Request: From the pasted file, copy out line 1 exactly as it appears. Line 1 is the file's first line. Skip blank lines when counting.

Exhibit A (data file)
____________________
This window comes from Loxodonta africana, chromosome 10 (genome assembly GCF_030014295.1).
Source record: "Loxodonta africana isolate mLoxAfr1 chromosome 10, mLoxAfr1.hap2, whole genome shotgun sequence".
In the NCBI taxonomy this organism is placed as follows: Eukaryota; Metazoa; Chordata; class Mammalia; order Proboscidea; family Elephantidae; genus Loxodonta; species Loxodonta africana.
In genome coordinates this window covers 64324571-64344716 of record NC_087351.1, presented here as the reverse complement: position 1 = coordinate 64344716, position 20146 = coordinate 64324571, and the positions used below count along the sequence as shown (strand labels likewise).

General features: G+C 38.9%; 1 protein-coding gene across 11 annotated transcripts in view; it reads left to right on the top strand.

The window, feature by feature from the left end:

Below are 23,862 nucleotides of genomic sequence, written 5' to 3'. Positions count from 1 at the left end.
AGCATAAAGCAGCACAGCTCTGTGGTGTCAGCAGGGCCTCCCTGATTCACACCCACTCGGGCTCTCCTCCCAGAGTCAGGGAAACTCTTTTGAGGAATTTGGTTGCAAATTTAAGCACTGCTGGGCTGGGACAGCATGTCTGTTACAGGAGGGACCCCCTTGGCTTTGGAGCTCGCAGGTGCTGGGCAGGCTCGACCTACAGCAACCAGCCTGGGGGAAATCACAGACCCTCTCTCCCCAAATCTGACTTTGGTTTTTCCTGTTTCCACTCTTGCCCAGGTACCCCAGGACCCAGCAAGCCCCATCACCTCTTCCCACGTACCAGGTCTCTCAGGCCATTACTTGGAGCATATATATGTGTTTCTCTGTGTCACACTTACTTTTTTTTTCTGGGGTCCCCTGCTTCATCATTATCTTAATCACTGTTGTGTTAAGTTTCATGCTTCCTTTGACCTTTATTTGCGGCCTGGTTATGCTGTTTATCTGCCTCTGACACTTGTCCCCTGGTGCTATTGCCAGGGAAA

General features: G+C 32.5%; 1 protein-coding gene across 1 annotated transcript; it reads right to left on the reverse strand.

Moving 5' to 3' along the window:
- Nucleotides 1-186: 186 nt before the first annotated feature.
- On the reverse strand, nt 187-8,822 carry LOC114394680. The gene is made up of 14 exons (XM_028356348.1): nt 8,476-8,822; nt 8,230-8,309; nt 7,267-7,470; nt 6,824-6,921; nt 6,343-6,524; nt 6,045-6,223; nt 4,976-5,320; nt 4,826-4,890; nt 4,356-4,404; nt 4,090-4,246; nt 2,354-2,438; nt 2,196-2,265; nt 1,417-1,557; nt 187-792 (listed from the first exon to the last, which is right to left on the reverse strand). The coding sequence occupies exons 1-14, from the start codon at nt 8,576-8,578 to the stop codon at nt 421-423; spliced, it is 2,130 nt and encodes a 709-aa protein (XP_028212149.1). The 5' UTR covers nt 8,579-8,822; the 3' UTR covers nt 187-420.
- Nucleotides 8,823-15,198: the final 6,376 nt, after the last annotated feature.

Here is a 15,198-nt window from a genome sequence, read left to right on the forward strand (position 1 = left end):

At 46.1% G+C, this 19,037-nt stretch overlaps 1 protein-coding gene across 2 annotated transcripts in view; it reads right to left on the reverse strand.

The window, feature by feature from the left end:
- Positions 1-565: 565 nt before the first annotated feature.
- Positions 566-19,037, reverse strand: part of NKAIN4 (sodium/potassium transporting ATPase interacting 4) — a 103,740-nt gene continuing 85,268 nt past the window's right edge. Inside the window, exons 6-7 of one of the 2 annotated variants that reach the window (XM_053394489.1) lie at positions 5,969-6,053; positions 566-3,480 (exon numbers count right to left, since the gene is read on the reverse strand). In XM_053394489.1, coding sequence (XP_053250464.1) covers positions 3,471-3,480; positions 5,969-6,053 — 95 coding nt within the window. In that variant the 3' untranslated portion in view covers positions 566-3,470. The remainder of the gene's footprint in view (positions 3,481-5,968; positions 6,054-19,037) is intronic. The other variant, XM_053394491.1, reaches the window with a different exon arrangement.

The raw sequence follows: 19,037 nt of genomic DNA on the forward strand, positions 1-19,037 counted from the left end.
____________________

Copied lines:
This window comes from Loxodonta africana, chromosome 10 (genome assembly GCF_030014295.1).